Friday, December 23, 2011

Happy Holidays!

I am a shameless lover of the season. While I could quite cheerfully do without the snow and cold -- frankly, there's not that much snow here, yet. Give it time -- I adore the lights, the music, the baking, the shopping and the wrapping. Most of all, I love watching my kids tear into their stockings and presents, and seeing their delight and pleasure. Who wouldn't?

I seem to recall having read some navel-gazing piece at one time or another that posited that giving gifts is about control. In the particular piece I'm thinking about, giving extravagant gifts is a way for the gift-giver to exert control -- in the form of engendering a sense of gratitude -- over the recipient. Perhaps that's true. It certainly made sense when I read it.

In my view, though, giving gifts is a way of bringing pleasure to both sides of the equation. I get pleasure out of finding the perfect something(s) for my children. (That can be pretty tricky, considering their ages span 11 and 17, two boys and two girls, with a wide variety of interests.) While I want them to be happy with what I give them, I hope they subconsciously tune in to the underlying message: "I love you. I know you. I care."

Because that's what it's really about. Knowing someone well enough to know what they will like, what they will love, and what they will pretend to like to spare your feelings.

I'm shooting for the middle option.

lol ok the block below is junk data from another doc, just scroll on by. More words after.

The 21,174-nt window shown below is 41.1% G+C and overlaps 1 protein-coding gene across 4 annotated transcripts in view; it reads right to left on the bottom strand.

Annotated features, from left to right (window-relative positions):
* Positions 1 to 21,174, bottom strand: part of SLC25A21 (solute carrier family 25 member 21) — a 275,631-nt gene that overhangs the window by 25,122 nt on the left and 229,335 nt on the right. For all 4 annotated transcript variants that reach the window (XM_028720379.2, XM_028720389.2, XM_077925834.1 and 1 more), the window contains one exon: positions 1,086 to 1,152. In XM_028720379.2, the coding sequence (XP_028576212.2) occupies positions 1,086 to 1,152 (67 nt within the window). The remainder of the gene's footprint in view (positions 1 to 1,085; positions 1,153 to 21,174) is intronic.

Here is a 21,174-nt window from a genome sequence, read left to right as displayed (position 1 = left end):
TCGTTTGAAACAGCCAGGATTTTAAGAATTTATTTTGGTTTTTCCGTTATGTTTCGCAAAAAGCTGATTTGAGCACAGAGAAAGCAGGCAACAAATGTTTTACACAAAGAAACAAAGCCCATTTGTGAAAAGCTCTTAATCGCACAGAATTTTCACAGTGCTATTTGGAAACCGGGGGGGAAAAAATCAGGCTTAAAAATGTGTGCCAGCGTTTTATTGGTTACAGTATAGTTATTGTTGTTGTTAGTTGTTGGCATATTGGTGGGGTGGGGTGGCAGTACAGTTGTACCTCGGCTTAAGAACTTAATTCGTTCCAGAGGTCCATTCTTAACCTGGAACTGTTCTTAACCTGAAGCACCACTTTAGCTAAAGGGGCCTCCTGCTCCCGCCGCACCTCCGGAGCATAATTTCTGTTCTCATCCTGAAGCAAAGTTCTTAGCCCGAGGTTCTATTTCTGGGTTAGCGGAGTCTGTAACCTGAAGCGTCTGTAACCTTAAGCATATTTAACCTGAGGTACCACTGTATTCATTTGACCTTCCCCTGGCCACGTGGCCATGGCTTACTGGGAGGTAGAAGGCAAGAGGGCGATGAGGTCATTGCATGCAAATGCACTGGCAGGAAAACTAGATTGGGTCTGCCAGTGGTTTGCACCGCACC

Best wishes of the season, and for the new year!

Tuesday, December 6, 2011

The End

There is nothing as satisfying as typing “the end” on your manuscript, even if it is only in your mind.

I’m of the opinion that it never really is “the end,” though. As in any other profession, be it driving a bus or running a company, writers mature and improve and shape their craft throughout their lives.

I like to think I’ve become a better writer – heck, just finishing a book is a huge improvement from my early days! I’ve got any number of unfinished manuscripts kicking around on my hard drive. Some I may go back to. Others I might cannibalize … (Hmmm, such a nasty word. How about take inspiration from? Better.) Others I may use as inspiration for newer works. And still more will never, ever see the light of day, and that’s a good thing. Regardless of the final outcome, I learn something from each effort.

And I continue to learn, when years later I read over my stories, published and not. I always consider ways my work could have been better, my characters more interesting, my dialogue snappier, my plot a bit darker. I think, “Oh, I should have done this,” or “It really would have been better if my hero had done that,” or “Did I really have to use the word ‘really’ so much?” :lol

Even so, with every story there are also those bits of gold, the scenes that surprise and amuse and make me proud to know that, hey, I wrote that and I still think it’s good. It’s especially great when I fall in love with my characters all over again, and remember how caught up in their “lives” I got while I was throwing them in the river, hoping they could swim (but maybe they couldn’t, and – ooooh – what would happen next?!). I prefer to think of those passages rather than the ones that make me want to reach for my red editing pen.

Regardless, with every figurative “the end” comes a sigh of relief, a sense of satisfaction and the urge to get the story out there to, hopefully, surprise, amuse and entertain my readers.

And then it starts all over again as the next idea starts kicking to be born on the page, and I can look forward to the next …

The End.